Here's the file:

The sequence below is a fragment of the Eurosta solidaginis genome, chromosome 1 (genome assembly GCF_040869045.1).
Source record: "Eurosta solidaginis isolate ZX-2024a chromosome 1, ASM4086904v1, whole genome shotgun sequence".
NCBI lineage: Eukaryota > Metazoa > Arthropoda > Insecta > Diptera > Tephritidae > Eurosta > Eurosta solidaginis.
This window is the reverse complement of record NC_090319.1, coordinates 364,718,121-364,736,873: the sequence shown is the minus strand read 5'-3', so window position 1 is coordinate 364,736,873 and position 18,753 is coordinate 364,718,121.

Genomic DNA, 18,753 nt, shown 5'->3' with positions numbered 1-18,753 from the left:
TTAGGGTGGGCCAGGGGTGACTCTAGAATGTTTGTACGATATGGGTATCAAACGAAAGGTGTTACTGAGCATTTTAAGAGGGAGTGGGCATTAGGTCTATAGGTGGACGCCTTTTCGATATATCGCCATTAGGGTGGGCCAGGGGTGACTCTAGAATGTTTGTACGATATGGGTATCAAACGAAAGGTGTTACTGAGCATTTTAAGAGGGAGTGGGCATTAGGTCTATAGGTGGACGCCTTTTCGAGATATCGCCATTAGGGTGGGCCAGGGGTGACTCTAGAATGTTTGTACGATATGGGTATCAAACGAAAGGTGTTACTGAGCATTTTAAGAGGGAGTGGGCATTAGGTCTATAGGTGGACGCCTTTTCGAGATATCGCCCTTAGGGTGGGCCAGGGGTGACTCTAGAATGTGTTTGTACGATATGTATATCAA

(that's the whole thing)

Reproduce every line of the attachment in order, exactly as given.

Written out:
The sequence below is a fragment of the Eurosta solidaginis genome, chromosome 1 (genome assembly GCF_040869045.1).
Source record: "Eurosta solidaginis isolate ZX-2024a chromosome 1, ASM4086904v1, whole genome shotgun sequence".
NCBI lineage: Eukaryota > Metazoa > Arthropoda > Insecta > Diptera > Tephritidae > Eurosta > Eurosta solidaginis.
This window is the reverse complement of record NC_090319.1, coordinates 364,718,121-364,736,873: the sequence shown is the minus strand read 5'-3', so window position 1 is coordinate 364,736,873 and position 18,753 is coordinate 364,718,121.

Genomic DNA, 18,753 nt, shown 5'->3' with positions numbered 1-18,753 from the left:
TTAGGGTGGGCCAGGGGTGACTCTAGAATGTTTGTACGATATGGGTATCAAACGAAAGGTGTTACTGAGCATTTTAAGAGGGAGTGGGCATTAGGTCTATAGGTGGACGCCTTTTCGATATATCGCCATTAGGGTGGGCCAGGGGTGACTCTAGAATGTTTGTACGATATGGGTATCAAACGAAAGGTGTTACTGAGCATTTTAAGAGGGAGTGGGCATTAGGTCTATAGGTGGACGCCTTTTCGAGATATCGCCATTAGGGTGGGCCAGGGGTGACTCTAGAATGTTTGTACGATATGGGTATCAAACGAAAGGTGTTACTGAGCATTTTAAGAGGGAGTGGGCATTAGGTCTATAGGTGGACGCCTTTTCGAGATATCGCCCTTAGGGTGGGCCAGGGGTGACTCTAGAATGTGTTTGTACGATATGTATATCAA